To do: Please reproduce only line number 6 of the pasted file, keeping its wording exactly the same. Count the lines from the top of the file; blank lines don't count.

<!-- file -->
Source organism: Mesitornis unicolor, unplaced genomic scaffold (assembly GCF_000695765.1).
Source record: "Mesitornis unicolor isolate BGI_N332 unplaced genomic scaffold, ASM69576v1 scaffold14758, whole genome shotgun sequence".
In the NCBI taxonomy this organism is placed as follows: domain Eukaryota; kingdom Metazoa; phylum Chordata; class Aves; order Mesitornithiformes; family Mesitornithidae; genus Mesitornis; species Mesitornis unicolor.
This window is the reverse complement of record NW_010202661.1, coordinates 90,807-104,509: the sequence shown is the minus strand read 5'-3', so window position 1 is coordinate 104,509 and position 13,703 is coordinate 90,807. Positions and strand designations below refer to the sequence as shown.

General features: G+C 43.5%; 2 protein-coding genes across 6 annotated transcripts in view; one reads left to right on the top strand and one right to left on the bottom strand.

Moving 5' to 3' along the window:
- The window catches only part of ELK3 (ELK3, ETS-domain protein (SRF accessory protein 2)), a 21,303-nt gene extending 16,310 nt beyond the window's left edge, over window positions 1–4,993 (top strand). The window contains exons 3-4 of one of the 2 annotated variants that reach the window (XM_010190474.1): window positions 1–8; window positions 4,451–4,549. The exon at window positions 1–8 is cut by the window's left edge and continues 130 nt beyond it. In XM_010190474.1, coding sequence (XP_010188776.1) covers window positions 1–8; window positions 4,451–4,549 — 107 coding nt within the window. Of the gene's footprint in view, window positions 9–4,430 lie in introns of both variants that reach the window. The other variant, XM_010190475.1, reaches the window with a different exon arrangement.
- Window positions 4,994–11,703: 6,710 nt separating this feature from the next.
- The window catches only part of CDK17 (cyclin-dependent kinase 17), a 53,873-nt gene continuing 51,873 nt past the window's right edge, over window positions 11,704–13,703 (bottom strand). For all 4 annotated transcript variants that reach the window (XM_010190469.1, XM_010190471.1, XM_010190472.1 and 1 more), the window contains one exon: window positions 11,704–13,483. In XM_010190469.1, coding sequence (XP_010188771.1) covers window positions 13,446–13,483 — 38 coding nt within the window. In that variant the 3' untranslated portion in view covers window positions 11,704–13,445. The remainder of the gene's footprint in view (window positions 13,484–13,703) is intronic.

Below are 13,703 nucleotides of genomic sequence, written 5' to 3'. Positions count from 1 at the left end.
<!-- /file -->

Moving 5' to 3' along the window: